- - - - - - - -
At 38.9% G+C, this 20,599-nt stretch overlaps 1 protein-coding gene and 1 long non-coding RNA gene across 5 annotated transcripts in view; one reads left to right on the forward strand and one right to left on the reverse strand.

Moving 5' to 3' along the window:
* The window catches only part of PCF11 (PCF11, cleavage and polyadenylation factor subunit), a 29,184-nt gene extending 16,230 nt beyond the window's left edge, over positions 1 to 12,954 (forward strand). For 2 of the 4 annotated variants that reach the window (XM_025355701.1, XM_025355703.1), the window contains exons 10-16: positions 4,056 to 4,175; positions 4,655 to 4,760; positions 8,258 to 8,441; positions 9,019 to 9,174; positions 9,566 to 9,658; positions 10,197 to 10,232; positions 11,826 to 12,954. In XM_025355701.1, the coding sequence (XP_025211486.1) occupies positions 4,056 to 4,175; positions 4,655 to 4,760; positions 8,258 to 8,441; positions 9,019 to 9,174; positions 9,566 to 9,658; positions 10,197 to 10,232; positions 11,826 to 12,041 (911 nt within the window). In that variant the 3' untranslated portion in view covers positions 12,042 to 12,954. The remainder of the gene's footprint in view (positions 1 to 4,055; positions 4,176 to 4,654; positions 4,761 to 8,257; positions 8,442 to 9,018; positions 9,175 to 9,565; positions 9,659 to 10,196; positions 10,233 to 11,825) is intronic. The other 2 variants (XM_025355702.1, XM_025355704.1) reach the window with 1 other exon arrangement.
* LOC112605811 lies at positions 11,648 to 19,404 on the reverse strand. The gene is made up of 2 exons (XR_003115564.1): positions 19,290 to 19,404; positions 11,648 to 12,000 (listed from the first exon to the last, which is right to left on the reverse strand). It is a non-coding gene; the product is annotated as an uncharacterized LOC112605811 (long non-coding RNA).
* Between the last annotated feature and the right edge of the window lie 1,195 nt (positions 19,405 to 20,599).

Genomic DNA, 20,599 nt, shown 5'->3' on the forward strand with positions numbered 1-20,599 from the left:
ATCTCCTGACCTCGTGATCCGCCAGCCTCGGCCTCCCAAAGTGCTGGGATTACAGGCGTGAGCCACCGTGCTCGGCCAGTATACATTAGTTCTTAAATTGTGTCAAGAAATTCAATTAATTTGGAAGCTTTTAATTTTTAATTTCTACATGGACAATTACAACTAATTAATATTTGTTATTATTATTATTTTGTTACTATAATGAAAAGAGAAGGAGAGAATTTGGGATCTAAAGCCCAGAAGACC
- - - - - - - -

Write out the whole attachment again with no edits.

At 38.9% G+C, this 20,599-nt stretch overlaps 1 protein-coding gene and 1 long non-coding RNA gene across 5 annotated transcripts in view; one reads left to right on the forward strand and one right to left on the reverse strand.

Moving 5' to 3' along the window:
* The window catches only part of PCF11 (PCF11, cleavage and polyadenylation factor subunit), a 29,184-nt gene extending 16,230 nt beyond the window's left edge, over positions 1 to 12,954 (forward strand). For 2 of the 4 annotated variants that reach the window (XM_025355701.1, XM_025355703.1), the window contains exons 10-16: positions 4,056 to 4,175; positions 4,655 to 4,760; positions 8,258 to 8,441; positions 9,019 to 9,174; positions 9,566 to 9,658; positions 10,197 to 10,232; positions 11,826 to 12,954. In XM_025355701.1, the coding sequence (XP_025211486.1) occupies positions 4,056 to 4,175; positions 4,655 to 4,760; positions 8,258 to 8,441; positions 9,019 to 9,174; positions 9,566 to 9,658; positions 10,197 to 10,232; positions 11,826 to 12,041 (911 nt within the window). In that variant the 3' untranslated portion in view covers positions 12,042 to 12,954. The remainder of the gene's footprint in view (positions 1 to 4,055; positions 4,176 to 4,654; positions 4,761 to 8,257; positions 8,442 to 9,018; positions 9,175 to 9,565; positions 9,659 to 10,196; positions 10,233 to 11,825) is intronic. The other 2 variants (XM_025355702.1, XM_025355704.1) reach the window with 1 other exon arrangement.
* LOC112605811 lies at positions 11,648 to 19,404 on the reverse strand. The gene is made up of 2 exons (XR_003115564.1): positions 19,290 to 19,404; positions 11,648 to 12,000 (listed from the first exon to the last, which is right to left on the reverse strand). It is a non-coding gene; the product is annotated as an uncharacterized LOC112605811 (long non-coding RNA).
* Between the last annotated feature and the right edge of the window lie 1,195 nt (positions 19,405 to 20,599).

Genomic DNA, 20,599 nt, shown 5'->3' on the forward strand with positions numbered 1-20,599 from the left:
ATCTCCTGACCTCGTGATCCGCCAGCCTCGGCCTCCCAAAGTGCTGGGATTACAGGCGTGAGCCACCGTGCTCGGCCAGTATACATTAGTTCTTAAATTGTGTCAAGAAATTCAATTAATTTGGAAGCTTTTAATTTTTAATTTCTACATGGACAATTACAACTAATTAATATTTGTTATTATTATTATTTTGTTACTATAATGAAAAGAGAAGGAGAGAATTTGGGATCTAAAGCCCAGAAGACC